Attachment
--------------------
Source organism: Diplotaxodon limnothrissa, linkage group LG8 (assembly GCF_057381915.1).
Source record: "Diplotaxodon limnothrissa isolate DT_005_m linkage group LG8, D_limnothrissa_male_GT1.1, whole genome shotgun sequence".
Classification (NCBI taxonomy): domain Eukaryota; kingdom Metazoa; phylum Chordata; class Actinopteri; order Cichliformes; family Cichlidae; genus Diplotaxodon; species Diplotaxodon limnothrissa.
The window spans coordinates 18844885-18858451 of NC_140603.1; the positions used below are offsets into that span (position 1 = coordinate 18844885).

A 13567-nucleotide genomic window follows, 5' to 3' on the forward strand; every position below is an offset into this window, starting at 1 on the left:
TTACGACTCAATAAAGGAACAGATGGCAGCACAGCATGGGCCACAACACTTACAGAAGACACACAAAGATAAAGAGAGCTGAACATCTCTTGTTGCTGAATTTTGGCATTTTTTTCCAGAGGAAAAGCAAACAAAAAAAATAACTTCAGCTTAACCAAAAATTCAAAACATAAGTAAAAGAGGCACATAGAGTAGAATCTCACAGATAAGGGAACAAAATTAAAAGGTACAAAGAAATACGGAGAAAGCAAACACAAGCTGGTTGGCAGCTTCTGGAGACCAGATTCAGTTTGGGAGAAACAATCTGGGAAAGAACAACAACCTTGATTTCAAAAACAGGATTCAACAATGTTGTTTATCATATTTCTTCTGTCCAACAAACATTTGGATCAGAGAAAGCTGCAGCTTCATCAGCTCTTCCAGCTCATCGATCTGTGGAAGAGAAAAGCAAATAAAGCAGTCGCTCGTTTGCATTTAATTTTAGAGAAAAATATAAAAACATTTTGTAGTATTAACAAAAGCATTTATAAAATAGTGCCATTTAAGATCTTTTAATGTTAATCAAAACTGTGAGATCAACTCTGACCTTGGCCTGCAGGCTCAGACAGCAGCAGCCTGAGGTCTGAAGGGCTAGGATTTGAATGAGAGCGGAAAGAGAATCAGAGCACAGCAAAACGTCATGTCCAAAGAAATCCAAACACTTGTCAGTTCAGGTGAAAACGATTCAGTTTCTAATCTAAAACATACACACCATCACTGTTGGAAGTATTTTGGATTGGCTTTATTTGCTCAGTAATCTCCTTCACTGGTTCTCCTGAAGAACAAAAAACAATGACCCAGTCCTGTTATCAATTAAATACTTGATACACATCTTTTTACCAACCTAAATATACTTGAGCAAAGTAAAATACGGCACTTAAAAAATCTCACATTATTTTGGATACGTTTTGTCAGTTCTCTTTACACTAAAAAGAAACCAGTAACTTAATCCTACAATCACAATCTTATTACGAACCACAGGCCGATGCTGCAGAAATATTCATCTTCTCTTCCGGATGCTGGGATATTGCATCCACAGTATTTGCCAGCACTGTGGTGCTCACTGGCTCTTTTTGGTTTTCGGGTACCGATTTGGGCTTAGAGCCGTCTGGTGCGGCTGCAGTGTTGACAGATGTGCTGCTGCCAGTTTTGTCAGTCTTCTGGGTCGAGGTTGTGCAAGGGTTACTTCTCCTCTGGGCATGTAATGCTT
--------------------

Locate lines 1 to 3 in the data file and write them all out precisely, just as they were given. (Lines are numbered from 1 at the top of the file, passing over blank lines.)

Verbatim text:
Source organism: Diplotaxodon limnothrissa, linkage group LG8 (assembly GCF_057381915.1).
Source record: "Diplotaxodon limnothrissa isolate DT_005_m linkage group LG8, D_limnothrissa_male_GT1.1, whole genome shotgun sequence".
Classification (NCBI taxonomy): domain Eukaryota; kingdom Metazoa; phylum Chordata; class Actinopteri; order Cichliformes; family Cichlidae; genus Diplotaxodon; species Diplotaxodon limnothrissa.